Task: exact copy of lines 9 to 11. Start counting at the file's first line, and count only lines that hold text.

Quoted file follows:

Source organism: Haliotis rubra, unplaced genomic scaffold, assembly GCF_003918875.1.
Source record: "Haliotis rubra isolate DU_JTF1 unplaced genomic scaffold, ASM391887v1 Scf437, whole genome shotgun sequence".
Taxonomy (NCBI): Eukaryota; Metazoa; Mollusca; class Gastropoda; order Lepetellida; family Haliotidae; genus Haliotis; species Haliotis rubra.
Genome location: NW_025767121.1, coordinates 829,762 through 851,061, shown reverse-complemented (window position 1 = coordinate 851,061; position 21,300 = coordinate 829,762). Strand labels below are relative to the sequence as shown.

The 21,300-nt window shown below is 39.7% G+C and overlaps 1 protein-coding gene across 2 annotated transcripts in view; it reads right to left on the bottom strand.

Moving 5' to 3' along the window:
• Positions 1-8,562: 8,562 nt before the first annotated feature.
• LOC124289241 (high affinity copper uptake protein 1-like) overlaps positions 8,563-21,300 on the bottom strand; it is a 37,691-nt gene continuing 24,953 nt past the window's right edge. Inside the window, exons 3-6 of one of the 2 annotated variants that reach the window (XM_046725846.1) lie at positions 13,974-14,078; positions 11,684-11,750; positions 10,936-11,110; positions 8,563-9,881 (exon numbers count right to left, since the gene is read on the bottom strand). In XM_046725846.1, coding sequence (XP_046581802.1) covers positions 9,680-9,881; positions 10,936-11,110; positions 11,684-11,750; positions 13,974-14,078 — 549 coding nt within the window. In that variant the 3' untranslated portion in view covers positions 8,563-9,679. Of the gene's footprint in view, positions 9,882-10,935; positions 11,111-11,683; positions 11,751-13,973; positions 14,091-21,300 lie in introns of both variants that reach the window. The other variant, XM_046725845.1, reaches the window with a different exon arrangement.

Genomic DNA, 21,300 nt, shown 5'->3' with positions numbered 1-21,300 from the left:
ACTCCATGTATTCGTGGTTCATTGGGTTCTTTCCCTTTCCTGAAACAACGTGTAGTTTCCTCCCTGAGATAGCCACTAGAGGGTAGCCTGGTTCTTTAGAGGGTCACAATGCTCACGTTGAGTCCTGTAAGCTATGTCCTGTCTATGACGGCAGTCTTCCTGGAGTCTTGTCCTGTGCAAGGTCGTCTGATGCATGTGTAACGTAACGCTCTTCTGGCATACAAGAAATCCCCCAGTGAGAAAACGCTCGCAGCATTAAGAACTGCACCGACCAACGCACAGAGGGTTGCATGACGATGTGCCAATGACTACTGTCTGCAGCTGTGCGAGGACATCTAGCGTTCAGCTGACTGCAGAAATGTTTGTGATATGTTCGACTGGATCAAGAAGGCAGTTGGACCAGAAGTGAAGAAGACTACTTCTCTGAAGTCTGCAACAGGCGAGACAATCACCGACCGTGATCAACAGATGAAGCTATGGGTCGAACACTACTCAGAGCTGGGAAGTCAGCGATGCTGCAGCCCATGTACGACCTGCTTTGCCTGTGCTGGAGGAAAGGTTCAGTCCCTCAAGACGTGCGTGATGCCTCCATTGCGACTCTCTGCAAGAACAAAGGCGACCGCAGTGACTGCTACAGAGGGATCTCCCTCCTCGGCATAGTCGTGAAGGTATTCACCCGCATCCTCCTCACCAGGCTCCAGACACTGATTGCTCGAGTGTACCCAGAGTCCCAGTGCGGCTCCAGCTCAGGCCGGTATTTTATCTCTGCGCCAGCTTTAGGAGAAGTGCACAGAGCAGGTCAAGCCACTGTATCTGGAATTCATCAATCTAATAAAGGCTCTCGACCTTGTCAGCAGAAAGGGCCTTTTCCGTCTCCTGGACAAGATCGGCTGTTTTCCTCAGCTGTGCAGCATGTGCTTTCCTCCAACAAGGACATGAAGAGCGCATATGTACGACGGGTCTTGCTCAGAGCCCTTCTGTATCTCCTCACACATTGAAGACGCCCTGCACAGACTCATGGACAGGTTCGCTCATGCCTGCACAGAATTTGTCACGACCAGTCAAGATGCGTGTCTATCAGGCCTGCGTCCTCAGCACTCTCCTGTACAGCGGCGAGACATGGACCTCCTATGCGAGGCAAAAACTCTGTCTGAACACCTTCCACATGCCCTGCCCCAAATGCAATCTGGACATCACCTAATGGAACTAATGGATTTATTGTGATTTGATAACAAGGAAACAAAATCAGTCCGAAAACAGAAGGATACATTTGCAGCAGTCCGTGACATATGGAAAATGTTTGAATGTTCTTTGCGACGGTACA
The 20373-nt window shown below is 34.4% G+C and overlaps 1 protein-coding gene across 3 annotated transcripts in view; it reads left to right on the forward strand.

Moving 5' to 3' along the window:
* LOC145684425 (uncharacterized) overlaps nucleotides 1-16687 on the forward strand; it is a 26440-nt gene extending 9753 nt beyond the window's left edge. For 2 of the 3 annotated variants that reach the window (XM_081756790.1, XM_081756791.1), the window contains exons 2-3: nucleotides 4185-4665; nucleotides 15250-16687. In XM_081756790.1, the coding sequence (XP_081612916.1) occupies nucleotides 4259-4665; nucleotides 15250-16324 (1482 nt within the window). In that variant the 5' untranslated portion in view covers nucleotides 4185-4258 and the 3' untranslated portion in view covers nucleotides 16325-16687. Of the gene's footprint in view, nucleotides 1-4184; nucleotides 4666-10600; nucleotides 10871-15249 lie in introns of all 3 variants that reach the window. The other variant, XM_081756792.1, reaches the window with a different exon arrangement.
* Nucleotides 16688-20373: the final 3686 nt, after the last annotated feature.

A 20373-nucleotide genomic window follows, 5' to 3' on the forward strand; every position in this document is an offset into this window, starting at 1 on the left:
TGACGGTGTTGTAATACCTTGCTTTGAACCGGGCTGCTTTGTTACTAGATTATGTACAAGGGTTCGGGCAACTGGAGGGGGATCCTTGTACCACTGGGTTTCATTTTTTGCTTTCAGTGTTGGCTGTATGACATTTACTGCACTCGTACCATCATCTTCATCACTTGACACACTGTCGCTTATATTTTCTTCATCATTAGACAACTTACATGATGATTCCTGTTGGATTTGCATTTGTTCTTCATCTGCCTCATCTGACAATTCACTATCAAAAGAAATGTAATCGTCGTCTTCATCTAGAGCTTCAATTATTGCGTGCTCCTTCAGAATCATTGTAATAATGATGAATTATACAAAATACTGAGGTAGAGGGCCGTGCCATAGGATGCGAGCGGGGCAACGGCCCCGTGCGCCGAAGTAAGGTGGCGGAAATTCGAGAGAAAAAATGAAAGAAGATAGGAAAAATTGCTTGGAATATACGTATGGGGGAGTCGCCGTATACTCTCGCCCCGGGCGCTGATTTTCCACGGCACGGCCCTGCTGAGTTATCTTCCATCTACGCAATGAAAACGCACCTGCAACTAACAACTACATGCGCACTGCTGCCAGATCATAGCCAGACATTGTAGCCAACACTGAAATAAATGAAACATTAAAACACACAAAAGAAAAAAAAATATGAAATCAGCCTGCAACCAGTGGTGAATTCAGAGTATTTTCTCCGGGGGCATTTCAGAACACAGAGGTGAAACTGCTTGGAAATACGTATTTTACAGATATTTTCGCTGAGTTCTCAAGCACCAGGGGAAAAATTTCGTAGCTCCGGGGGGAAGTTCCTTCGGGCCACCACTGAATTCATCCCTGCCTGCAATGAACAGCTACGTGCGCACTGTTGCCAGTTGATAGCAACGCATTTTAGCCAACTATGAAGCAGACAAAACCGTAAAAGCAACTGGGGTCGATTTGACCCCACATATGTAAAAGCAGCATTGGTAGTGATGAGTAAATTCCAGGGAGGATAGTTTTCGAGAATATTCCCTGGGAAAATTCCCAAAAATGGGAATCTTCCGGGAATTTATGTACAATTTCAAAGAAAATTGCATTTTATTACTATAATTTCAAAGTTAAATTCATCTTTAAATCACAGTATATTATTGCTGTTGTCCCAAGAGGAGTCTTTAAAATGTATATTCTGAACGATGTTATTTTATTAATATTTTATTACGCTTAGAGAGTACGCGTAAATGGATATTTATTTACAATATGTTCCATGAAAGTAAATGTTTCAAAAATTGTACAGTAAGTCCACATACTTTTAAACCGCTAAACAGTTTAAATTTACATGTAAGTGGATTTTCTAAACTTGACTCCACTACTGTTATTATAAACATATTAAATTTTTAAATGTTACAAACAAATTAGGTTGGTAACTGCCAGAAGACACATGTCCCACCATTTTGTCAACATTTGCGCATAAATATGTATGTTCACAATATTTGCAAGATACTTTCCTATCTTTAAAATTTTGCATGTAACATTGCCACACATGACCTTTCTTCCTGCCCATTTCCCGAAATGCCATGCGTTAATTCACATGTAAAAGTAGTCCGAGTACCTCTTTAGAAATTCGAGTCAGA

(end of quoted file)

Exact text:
Genomic DNA, 21,300 nt, shown 5'->3' with positions numbered 1-21,300 from the left:
ACTCCATGTATTCGTGGTTCATTGGGTTCTTTCCCTTTCCTGAAACAACGTGTAGTTTCCTCCCTGAGATAGCCACTAGAGGGTAGCCTGGTTCTTTAGAGGGTCACAATGCTCACGTTGAGTCCTGTAAGCTATGTCCTGTCTATGACGGCAGTCTTCCTGGAGTCTTGTCCTGTGCAAGGTCGTCTGATGCATGTGTAACGTAACGCTCTTCTGGCATACAAGAAATCCCCCAGTGAGAAAACGCTCGCAGCATTAAGAACTGCACCGACCAACGCACAGAGGGTTGCATGACGATGTGCCAATGACTACTGTCTGCAGCTGTGCGAGGACATCTAGCGTTCAGCTGACTGCAGAAATGTTTGTGATATGTTCGACTGGATCAAGAAGGCAGTTGGACCAGAAGTGAAGAAGACTACTTCTCTGAAGTCTGCAACAGGCGAGACAATCACCGACCGTGATCAACAGATGAAGCTATGGGTCGAACACTACTCAGAGCTGGGAAGTCAGCGATGCTGCAGCCCATGTACGACCTGCTTTGCCTGTGCTGGAGGAAAGGTTCAGTCCCTCAAGACGTGCGTGATGCCTCCATTGCGACTCTCTGCAAGAACAAAGGCGACCGCAGTGACTGCTACAGAGGGATCTCCCTCCTCGGCATAGTCGTGAAGGTATTCACCCGCATCCTCCTCACCAGGCTCCAGACACTGATTGCTCGAGTGTACCCAGAGTCCCAGTGCGGCTCCAGCTCAGGCCGGTATTTTATCTCTGCGCCAGCTTTAGGAGAAGTGCACAGAGCAGGTCAAGCCACTGTATCTGGAATTCATCAATCTAATAAAGGCTCTCGACCTTGTCAGCAGAAAGGGCCTTTTCCGTCTCCTGGACAAGATCGGCTGTTTTCCTCAGCTGTGCAGCATGTGCTTTCCTCCAACAAGGACATGAAGAGCGCATATGTACGACGGGTCTTGCTCAGAGCCCTTCTGTATCTCCTCACACATTGAAGACGCCCTGCACAGACTCATGGACAGGTTCGCTCATGCCTGCACAGAATTTGTCACGACCAGTCAAGATGCGTGTCTATCAGGCCTGCGTCCTCAGCACTCTCCTGTACAGCGGCGAGACATGGACCTCCTATGCGAGGCAAAAACTCTGTCTGAACACCTTCCACATGCCCTGCCCCAAATGCAATCTGGACATCACCTAATGGAACTAATGGATTTATTGTGATTTGATAACAAGGAAACAAAATCAGTCCGAAAACAGAAGGATACATTTGCAGCAGTCCGTGACATATGGAAAATGTTTGAATGTTCTTTGCGACGGTACA
The 20373-nt window shown below is 34.4% G+C and overlaps 1 protein-coding gene across 3 annotated transcripts in view; it reads left to right on the forward strand.